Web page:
Again comparing the two is ridiculous. One program is building 3x new fighter types, of varying capability.

    The other program is performing a mild upgrade on a reasonably capable 4th Gen fighter to attempt to keep it competitive against other 4th Gen fighters and new 5th Gens.

    There is no similarity in these programs whatsoever…

  24. dude 14 October, 2010 at 5:26 pm #

    Is there much to compare between F4 & MiG21?

    OR between a F14 or F15 & a F5, A4, Mirage or F16?

    On paper, not much. In the sky, plenty.

    LMT labels F35 a “5th Gen” (call it “6th Gen” if you like) for marketing purpose. Eventually, JSF will be tested & compared to those it will share the sky for decades to come. Eg Su35.

    Use your head; don’t just read the ad. Manufacturer/contractor will almost always put its product in better light. You know better.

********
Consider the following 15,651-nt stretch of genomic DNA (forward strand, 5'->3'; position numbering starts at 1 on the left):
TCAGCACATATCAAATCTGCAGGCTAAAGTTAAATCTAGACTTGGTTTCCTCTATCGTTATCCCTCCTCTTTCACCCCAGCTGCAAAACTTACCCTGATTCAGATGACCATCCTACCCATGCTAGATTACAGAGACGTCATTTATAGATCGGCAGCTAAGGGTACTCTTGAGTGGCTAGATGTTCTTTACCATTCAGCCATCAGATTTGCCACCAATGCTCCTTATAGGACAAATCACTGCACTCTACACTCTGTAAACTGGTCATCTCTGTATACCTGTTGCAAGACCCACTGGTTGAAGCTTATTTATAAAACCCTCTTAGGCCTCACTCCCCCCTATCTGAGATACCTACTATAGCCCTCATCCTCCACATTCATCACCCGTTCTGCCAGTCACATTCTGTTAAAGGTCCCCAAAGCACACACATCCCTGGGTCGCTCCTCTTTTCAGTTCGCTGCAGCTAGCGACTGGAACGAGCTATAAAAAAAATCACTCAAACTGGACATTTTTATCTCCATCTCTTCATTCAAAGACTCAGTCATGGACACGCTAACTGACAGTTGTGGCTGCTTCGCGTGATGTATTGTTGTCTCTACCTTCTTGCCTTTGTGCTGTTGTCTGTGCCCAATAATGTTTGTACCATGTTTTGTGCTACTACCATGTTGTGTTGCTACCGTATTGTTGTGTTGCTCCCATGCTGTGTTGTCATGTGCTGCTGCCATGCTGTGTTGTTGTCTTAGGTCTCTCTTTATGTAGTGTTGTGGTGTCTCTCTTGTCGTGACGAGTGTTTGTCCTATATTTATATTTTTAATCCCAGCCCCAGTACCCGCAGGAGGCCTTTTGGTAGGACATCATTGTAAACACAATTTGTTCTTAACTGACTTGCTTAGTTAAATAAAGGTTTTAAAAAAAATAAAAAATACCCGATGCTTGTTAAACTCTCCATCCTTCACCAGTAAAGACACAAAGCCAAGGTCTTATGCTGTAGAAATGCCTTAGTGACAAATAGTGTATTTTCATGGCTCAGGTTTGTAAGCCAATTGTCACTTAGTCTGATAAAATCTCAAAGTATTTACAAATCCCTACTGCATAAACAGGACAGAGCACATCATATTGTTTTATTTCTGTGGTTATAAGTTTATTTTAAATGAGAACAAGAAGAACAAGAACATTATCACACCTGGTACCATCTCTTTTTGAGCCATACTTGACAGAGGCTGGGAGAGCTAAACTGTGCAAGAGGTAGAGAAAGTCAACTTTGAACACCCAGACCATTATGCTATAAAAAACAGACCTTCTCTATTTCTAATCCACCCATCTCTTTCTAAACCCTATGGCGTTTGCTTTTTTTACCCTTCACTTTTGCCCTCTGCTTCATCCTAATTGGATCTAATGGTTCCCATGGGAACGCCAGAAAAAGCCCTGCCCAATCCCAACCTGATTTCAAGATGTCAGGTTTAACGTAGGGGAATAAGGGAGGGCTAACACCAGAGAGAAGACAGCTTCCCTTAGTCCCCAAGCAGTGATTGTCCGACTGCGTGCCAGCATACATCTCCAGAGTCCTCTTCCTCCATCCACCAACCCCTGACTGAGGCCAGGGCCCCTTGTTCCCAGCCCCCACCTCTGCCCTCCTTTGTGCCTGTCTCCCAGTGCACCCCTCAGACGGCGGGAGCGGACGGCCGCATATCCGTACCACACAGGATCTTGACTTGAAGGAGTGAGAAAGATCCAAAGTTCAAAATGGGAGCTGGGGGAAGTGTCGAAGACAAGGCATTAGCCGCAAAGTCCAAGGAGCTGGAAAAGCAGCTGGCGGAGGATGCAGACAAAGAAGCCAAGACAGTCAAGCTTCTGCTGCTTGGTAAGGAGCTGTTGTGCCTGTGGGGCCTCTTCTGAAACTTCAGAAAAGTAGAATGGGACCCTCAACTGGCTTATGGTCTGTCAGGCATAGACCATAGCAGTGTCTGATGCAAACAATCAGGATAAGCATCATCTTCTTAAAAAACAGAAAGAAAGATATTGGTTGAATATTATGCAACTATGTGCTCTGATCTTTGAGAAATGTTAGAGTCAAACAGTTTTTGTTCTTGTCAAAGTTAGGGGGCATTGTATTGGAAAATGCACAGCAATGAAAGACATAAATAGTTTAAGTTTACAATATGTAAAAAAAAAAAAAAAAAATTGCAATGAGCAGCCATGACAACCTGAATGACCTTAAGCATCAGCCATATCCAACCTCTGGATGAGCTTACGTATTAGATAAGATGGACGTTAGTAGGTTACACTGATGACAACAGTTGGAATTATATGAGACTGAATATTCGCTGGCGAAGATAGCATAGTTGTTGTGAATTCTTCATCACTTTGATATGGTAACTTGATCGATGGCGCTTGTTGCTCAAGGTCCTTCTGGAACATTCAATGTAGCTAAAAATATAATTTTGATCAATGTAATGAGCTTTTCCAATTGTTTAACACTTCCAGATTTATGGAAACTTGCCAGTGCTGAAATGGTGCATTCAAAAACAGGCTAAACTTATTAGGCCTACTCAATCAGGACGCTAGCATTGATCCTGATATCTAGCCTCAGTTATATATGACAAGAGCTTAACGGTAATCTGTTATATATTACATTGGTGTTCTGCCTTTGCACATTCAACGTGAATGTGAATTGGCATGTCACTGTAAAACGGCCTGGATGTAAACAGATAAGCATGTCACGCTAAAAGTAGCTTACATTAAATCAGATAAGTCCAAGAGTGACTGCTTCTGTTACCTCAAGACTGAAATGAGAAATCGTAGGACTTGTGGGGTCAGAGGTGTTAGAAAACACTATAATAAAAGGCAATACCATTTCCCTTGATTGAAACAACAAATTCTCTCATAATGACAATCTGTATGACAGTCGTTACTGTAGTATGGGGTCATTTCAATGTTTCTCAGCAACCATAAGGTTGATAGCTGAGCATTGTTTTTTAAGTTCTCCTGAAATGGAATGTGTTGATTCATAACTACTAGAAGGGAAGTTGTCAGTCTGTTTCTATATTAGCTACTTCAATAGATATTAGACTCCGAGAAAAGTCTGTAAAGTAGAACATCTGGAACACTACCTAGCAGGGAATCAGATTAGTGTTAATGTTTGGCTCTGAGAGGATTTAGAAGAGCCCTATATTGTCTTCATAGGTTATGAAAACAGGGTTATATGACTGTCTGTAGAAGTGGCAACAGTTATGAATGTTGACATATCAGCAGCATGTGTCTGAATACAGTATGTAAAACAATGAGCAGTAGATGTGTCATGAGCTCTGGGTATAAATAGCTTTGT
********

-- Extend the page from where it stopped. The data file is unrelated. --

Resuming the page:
25. William C. 16 October, 2010 at 1:34 am #

    I have my doubts over these range figures seeing that the F-35A carries over 18,000 pounds of internal fuel. Yes the Gripen NG has less drag, and is the smaller, lighter aircraft, but it has to carry stores externally.

    Despite what the “cancel the F-35 now” crowd says the F-35 isn’t that bad in terms of drag. Lockheed and others involved did learn from the ATF program.

    Regardless the Gripen NG seems like it will be an impressive performer and make good use of that single F414. It will probably be the best “light” fighter you can get on the market, although there aren’t many other options in that category these days until you jump up 5000+ pounds to the F-16 family.

Leave a Reply